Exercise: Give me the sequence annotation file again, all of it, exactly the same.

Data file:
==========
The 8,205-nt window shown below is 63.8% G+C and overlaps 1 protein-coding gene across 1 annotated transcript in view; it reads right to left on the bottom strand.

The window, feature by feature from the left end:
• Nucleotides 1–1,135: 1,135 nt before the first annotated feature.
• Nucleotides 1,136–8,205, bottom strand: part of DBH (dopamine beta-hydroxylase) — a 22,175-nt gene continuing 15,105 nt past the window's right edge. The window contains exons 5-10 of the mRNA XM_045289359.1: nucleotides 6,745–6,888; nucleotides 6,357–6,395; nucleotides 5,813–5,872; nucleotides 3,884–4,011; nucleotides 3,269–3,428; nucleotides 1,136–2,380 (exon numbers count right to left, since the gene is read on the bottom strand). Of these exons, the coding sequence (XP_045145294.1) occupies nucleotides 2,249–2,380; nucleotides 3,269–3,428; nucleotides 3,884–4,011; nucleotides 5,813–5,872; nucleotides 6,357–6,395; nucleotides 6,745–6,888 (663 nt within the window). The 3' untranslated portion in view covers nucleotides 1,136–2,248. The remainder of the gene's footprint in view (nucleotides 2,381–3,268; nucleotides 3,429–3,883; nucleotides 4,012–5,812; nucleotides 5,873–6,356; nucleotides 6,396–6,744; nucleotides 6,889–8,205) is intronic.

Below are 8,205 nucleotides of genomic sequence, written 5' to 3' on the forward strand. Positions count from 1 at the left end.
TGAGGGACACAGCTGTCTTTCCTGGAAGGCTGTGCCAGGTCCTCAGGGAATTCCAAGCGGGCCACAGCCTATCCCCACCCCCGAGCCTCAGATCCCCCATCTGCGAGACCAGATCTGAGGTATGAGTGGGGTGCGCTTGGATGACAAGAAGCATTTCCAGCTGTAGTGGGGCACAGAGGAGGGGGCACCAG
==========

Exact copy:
The 8,205-nt window shown below is 63.8% G+C and overlaps 1 protein-coding gene across 1 annotated transcript in view; it reads right to left on the bottom strand.

The window, feature by feature from the left end:
• Nucleotides 1–1,135: 1,135 nt before the first annotated feature.
• Nucleotides 1,136–8,205, bottom strand: part of DBH (dopamine beta-hydroxylase) — a 22,175-nt gene continuing 15,105 nt past the window's right edge. The window contains exons 5-10 of the mRNA XM_045289359.1: nucleotides 6,745–6,888; nucleotides 6,357–6,395; nucleotides 5,813–5,872; nucleotides 3,884–4,011; nucleotides 3,269–3,428; nucleotides 1,136–2,380 (exon numbers count right to left, since the gene is read on the bottom strand). Of these exons, the coding sequence (XP_045145294.1) occupies nucleotides 2,249–2,380; nucleotides 3,269–3,428; nucleotides 3,884–4,011; nucleotides 5,813–5,872; nucleotides 6,357–6,395; nucleotides 6,745–6,888 (663 nt within the window). The 3' untranslated portion in view covers nucleotides 1,136–2,248. The remainder of the gene's footprint in view (nucleotides 2,381–3,268; nucleotides 3,429–3,883; nucleotides 4,012–5,812; nucleotides 5,873–6,356; nucleotides 6,396–6,744; nucleotides 6,889–8,205) is intronic.

Below are 8,205 nucleotides of genomic sequence, written 5' to 3' on the forward strand. Positions count from 1 at the left end.
TGAGGGACACAGCTGTCTTTCCTGGAAGGCTGTGCCAGGTCCTCAGGGAATTCCAAGCGGGCCACAGCCTATCCCCACCCCCGAGCCTCAGATCCCCCATCTGCGAGACCAGATCTGAGGTATGAGTGGGGTGCGCTTGGATGACAAGAAGCATTTCCAGCTGTAGTGGGGCACAGAGGAGGGGGCACCAG